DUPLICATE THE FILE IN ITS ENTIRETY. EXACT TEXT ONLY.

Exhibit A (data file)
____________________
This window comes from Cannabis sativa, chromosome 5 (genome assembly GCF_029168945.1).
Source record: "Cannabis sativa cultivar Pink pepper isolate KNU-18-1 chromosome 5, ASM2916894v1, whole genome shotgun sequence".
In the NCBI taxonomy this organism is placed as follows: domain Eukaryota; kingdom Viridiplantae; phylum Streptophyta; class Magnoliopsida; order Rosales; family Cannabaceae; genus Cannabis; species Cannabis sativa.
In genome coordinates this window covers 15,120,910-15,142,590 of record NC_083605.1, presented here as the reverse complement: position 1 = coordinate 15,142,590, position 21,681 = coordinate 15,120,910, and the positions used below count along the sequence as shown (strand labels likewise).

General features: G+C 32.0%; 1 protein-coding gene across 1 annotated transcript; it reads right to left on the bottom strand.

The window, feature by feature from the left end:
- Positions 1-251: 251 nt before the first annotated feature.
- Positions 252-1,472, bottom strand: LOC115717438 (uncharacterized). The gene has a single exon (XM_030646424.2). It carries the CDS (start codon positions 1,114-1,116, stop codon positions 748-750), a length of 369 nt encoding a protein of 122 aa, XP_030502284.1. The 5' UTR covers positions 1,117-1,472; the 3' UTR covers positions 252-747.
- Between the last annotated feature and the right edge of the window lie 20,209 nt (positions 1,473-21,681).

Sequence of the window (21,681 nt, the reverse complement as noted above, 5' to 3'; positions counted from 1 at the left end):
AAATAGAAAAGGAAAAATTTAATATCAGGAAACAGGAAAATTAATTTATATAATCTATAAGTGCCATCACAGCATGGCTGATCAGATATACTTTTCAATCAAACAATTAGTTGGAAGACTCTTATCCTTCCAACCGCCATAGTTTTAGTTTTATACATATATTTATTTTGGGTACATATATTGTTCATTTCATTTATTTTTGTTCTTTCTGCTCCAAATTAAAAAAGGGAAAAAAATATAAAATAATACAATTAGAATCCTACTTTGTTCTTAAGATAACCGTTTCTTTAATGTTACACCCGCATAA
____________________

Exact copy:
This window comes from Cannabis sativa, chromosome 5 (genome assembly GCF_029168945.1).
Source record: "Cannabis sativa cultivar Pink pepper isolate KNU-18-1 chromosome 5, ASM2916894v1, whole genome shotgun sequence".
In the NCBI taxonomy this organism is placed as follows: domain Eukaryota; kingdom Viridiplantae; phylum Streptophyta; class Magnoliopsida; order Rosales; family Cannabaceae; genus Cannabis; species Cannabis sativa.
In genome coordinates this window covers 15,120,910-15,142,590 of record NC_083605.1, presented here as the reverse complement: position 1 = coordinate 15,142,590, position 21,681 = coordinate 15,120,910, and the positions used below count along the sequence as shown (strand labels likewise).

General features: G+C 32.0%; 1 protein-coding gene across 1 annotated transcript; it reads right to left on the bottom strand.

The window, feature by feature from the left end:
- Positions 1-251: 251 nt before the first annotated feature.
- Positions 252-1,472, bottom strand: LOC115717438 (uncharacterized). The gene has a single exon (XM_030646424.2). It carries the CDS (start codon positions 1,114-1,116, stop codon positions 748-750), a length of 369 nt encoding a protein of 122 aa, XP_030502284.1. The 5' UTR covers positions 1,117-1,472; the 3' UTR covers positions 252-747.
- Between the last annotated feature and the right edge of the window lie 20,209 nt (positions 1,473-21,681).

Sequence of the window (21,681 nt, the reverse complement as noted above, 5' to 3'; positions counted from 1 at the left end):
AAATAGAAAAGGAAAAATTTAATATCAGGAAACAGGAAAATTAATTTATATAATCTATAAGTGCCATCACAGCATGGCTGATCAGATATACTTTTCAATCAAACAATTAGTTGGAAGACTCTTATCCTTCCAACCGCCATAGTTTTAGTTTTATACATATATTTATTTTGGGTACATATATTGTTCATTTCATTTATTTTTGTTCTTTCTGCTCCAAATTAAAAAAGGGAAAAAAATATAAAATAATACAATTAGAATCCTACTTTGTTCTTAAGATAACCGTTTCTTTAATGTTACACCCGCATAA